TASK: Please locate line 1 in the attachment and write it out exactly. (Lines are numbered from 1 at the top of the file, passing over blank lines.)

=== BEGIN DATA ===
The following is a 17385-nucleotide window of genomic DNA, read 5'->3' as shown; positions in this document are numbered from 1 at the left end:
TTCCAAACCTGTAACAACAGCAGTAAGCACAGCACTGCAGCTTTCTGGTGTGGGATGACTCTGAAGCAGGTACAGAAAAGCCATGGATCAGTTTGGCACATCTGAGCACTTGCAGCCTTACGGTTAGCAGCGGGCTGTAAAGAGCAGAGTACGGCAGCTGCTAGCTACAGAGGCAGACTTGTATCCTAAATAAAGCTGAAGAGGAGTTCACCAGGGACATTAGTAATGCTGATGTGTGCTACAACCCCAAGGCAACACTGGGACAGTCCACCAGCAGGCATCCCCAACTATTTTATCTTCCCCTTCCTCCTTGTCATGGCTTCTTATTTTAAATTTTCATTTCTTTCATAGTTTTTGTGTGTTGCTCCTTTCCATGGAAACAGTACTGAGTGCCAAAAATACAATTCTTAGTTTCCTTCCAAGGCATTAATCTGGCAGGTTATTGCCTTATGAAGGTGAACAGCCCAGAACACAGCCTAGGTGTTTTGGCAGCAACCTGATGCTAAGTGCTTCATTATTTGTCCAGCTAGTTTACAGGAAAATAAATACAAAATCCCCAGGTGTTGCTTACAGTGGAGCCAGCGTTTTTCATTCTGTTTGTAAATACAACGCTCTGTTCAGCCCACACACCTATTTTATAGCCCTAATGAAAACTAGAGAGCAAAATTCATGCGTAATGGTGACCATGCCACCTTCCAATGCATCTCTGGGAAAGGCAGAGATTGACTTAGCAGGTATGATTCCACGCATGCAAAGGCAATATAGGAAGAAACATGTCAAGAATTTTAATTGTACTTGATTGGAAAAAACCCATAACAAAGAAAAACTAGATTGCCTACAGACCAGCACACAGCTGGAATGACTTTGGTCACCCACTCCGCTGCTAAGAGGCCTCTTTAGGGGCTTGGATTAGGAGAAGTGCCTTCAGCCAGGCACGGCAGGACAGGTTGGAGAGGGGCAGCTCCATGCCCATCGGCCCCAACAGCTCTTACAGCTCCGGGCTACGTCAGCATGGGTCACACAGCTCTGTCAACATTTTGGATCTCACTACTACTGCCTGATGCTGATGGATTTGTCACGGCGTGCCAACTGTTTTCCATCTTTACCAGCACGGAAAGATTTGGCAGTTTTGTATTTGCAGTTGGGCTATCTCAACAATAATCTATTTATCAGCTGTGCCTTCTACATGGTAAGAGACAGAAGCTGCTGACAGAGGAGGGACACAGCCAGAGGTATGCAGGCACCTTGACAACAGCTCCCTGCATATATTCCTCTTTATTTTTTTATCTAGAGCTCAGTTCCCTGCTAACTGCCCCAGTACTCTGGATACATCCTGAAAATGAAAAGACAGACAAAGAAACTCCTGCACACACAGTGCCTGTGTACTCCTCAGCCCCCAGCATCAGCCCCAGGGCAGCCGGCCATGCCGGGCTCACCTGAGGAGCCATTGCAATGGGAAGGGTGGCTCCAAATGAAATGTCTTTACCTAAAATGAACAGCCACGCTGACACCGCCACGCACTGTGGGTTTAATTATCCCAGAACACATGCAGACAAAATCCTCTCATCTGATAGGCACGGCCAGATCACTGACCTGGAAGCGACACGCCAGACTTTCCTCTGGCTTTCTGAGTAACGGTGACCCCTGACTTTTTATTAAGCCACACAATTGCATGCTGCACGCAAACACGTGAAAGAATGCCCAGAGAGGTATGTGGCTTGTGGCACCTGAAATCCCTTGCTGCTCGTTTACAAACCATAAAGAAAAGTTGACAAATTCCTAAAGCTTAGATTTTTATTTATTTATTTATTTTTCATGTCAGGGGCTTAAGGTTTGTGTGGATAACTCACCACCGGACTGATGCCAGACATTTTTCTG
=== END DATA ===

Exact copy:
The following is a 17385-nucleotide window of genomic DNA, read 5'->3' as shown; positions in this document are numbered from 1 at the left end: